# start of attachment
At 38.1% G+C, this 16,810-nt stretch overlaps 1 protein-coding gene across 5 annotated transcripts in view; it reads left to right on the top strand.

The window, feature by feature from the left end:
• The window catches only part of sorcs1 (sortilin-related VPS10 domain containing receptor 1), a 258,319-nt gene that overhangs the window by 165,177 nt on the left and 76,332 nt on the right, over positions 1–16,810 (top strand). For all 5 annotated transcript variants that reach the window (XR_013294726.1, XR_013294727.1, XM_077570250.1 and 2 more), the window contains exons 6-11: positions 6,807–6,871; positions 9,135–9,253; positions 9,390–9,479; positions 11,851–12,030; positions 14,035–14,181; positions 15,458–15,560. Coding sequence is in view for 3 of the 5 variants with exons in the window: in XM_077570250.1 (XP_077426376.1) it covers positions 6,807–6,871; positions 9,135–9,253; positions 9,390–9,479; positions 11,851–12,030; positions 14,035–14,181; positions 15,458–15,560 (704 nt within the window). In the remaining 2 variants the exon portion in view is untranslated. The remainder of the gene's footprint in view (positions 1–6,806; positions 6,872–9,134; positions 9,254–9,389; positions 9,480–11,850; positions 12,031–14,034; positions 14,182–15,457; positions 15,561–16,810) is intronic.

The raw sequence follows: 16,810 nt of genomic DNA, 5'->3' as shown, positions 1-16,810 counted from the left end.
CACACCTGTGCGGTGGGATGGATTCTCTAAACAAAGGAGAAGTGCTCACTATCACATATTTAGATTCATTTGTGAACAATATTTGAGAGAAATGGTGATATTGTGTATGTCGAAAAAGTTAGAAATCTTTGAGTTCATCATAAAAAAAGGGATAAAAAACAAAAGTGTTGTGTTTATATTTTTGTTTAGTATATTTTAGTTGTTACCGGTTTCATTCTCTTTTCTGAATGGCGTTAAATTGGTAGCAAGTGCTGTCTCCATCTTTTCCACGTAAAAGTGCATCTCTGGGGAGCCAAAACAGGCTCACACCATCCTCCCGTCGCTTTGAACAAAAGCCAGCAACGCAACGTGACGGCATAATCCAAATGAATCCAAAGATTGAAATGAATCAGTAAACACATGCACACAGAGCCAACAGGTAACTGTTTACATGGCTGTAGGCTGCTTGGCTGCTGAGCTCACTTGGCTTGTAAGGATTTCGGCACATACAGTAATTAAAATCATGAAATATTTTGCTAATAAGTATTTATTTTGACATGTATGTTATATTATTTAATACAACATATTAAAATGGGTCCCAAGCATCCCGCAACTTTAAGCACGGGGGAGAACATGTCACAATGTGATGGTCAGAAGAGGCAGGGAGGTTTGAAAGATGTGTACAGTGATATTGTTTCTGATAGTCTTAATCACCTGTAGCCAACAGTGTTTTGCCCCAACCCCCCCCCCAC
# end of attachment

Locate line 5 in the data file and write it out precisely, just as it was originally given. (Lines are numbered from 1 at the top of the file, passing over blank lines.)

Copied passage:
CACACCTGTGCGGTGGGATGGATTCTCTAAACAAAGGAGAAGTGCTCACTATCACATATTTAGATTCATTTGTGAACAATATTTGAGAGAAATGGTGATATTGTGTATGTCGAAAAAGTTAGAAATCTTTGAGTTCATCATAAAAAAAGGGATAAAAAACAAAAGTGTTGTGTTTATATTTTTGTTTAGTATATTTTAGTTGTTACCGGTTTCATTCTCTTTTCTGAATGGCGTTAAATTGGTAGCAAGTGCTGTCTCCATCTTTTCCACGTAAAAGTGCATCTCTGGGGAGCCAAAACAGGCTCACACCATCCTCCCGTCGCTTTGAACAAAAGCCAGCAACGCAACGTGACGGCATAATCCAAATGAATCCAAAGATTGAAATGAATCAGTAAACACATGCACACAGAGCCAACAGGTAACTGTTTACATGGCTGTAGGCTGCTTGGCTGCTGAGCTCACTTGGCTTGTAAGGATTTCGGCACATACAGTAATTAAAATCATGAAATATTTTGCTAATAAGTATTTATTTTGACATGTATGTTATATTATTTAATACAACATATTAAAATGGGTCCCAAGCATCCCGCAACTTTAAGCACGGGGGAGAACATGTCACAATGTGATGGTCAGAAGAGGCAGGGAGGTTTGAAAGATGTGTACAGTGATATTGTTTCTGATAGTCTTAATCACCTGTAGCCAACAGTGTTTTGCCCCAACCCCCCCCCCAC